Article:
I am really proud of my Prestige pressure cooker (“Indian innovation: The pressure cooker fix that saved TTK Prestige from imminent bankruptcy”). I have been using it since I got married 33 years ago. I have faced no trouble, except that I have had to change the handles twice. I am still hesitant to switch to new models or brands. I bet nothing can beat Prestige. – Vijaya Pasupathi

Assam citizenship debate

I totally agree with the fact that the new ordinance for the Citizenship Amendment Bill is based on the BJP’s communal agenda
(“The Daily Fix: Assam protests should persuade Centre to reconsider the citizenship bill”). If passed, it will segregate immigrants on the basis of religion. But the parties and all the students’ organisations resisting the ordinance are opposed to any kind of acceptance of “foreigners”, as they consider them, which is not in keeping with our tradition and culture. This side of the story is missing in the debates of regional channels where BJP MLAs peddle lies and make communal remarks, bringing up Partition every time. This point is also missed by the anchors cheering the students’ unions who fear that Assam indigenous people (meaning those who speak Assamese at home) will lose their existence with this Bill. This also alienates the Bengali-speaking-Assamese who are proud of their mixture of Assamese and Bengali culture. This regional nationalism has the same root as Hindu nationalism, only their narratives are different. I hope Scroll.in will give different perspectives on this issue. – Rajesh D Sarkar

Publishing row

This is about the article authored by AR Venkatachalapathy (“In English language publishing in India (at least), women have shattered the glass ceiling”). My intention is to draw your attention to opinions that have no basis in facts (or are referenced suitably to make them tenable) and on some factual inaccuracies. It says that “There is no doubting that the Indian English publishing industry is gendered.” What is the source of this statement? This is an opinion with no basis in fact. Second, it is written, “In a limited book market as in India, publishing houses cannot be great paymasters.” The highlighted text is inaccurate. According to Nielsen’s report on the Book Publishing Industry 2015, India ranks third in the world. The article further says that Sage was “under the stewardship of Omita Goyal for some years after Tejeshwar Singh’s death”. That was never the case. Omita Goyal and Tejeshwar Singh parted ways when the latter was very much alive. This is a factual inaccuracy. He also says, “why then are editors in developed book markets mostly men?”. What is the source of this statement? Again, an opinion that is not supported by any facts.

As for the statement “a good English Literature degree is usually a prerequisite for entry into publishing, and women have always done well in this sphere”, what is the source of it? As the head of a publishing house for the last 13 years, I am qualified to say that the statement, is false. I have 13 years of hiring data to prove it. The author also credits David Davidar with “triggering the trade book revolution in India”. What revolution is being referred to here? If there is a revolution underway then perhaps that should be clear or is the revolution so unique that only the author sees it?

I read both the article and the rejoinder by Urvashi Butalia with interest. It seemed to be less about publishing and more about gender discrimination. Urvashi has craftily stayed within the realm of an opinion and ensured her statements were generic enough to slip scrutiny. But I wondered why she didn’t open up about women in publishing and stayed within the realm of responding to Venkatachalapty and his editorial gender bias?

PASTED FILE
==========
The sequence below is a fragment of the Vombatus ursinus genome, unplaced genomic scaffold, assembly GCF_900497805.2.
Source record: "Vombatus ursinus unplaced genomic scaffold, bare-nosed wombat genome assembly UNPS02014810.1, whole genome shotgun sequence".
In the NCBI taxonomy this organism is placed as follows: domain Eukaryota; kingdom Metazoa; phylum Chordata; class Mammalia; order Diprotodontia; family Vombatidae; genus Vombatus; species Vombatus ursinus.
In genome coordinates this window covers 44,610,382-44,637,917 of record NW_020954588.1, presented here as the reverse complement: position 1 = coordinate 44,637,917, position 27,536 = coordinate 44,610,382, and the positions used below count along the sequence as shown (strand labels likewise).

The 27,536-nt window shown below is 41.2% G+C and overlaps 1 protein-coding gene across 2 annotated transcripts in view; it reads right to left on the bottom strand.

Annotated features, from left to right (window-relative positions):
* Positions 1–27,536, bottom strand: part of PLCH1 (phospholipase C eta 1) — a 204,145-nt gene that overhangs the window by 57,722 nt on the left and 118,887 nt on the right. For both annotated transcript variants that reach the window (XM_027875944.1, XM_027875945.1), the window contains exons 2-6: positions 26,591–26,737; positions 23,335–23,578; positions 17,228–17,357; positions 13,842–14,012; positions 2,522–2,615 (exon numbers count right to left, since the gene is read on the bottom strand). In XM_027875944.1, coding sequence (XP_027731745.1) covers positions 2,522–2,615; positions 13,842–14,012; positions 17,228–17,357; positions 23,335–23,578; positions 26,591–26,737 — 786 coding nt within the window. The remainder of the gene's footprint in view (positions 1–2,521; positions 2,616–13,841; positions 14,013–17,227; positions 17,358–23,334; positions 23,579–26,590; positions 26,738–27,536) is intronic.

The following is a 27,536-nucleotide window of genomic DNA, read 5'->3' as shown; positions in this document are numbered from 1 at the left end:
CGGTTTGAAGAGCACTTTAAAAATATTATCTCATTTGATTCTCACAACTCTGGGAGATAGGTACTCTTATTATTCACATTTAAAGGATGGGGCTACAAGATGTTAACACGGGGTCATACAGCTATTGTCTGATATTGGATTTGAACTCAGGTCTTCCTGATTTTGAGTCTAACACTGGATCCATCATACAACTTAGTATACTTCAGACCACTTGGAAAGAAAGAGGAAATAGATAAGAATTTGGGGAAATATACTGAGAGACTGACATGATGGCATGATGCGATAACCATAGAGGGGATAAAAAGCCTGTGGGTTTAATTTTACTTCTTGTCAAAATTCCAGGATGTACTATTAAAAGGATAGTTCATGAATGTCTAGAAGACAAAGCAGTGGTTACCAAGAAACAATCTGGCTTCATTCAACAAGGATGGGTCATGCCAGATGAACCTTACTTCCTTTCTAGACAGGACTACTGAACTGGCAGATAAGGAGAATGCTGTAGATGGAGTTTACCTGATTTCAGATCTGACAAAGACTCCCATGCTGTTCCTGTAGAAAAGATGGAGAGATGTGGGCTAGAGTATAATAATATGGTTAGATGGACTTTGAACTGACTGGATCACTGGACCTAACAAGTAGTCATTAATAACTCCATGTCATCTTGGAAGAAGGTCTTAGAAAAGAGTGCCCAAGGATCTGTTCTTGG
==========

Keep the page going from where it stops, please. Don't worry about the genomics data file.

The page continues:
Why is that this industry with such a large women workforce doesn’t have a single voice that stands up for women? Why is one MD who lost his job for sexual harassment now being hailed as an industry leader? Why is that no one talks about another MD who has (continues to?) had to face a sexual harassment lawsuit? Has any woman (in publishing or outside) spared a thought for the women who are constantly fighting an uphill battle to make careers without being treated as objects? For the 13 years I have spent in mainstream publishing I still cannot stop the bile from rising every time I hear that women who succeed are only because they have ‘put out’. It’s almost that they have nothing else to bring to the industry. Urvashi talks about the past and how even today in feminist circles they talk of ‘opportunities’ that don’t go to women. How about supporting those who get opportunities by ensuring that men in powerful positions exploiting women are named and shamed? Is it then a fair conclusion that the silence of the women is only adding fuel to male chauvinism in publishing? – Vivek Mehra

Aadhaar woes

The headline of this article is misleading (“In one out of five cases, Aadhaar verification in fertiliser subsidy scheme is not working”). You have mixed two different data points. First, is the 20% adjusted transactions. Second is that 97% Aadhaar authentication happened in first three attempts, which is a very positive outcome of this pilot. You have mentioned negative points only in the article. Even the positive outcome regarding the Aadhaar authentication has been painted as negative. The pilot has many positive aspects, such as retailer training and the efficiency at which it is being conducted, farmers paying the amount as mentioned in the transaction receipts, impact on diversion and the fact that a majority of farmers and retailers prefer the DBT fertiliser system. The author could have given a holistic view. – Ritesh Rautela

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Swara Bhasker: Sharp objects has to be on the radar of every woman who is tired of being “nice”

The actress weighs in on what she loves about the show.

This article has been written by award-winning actor Swara Bhasker.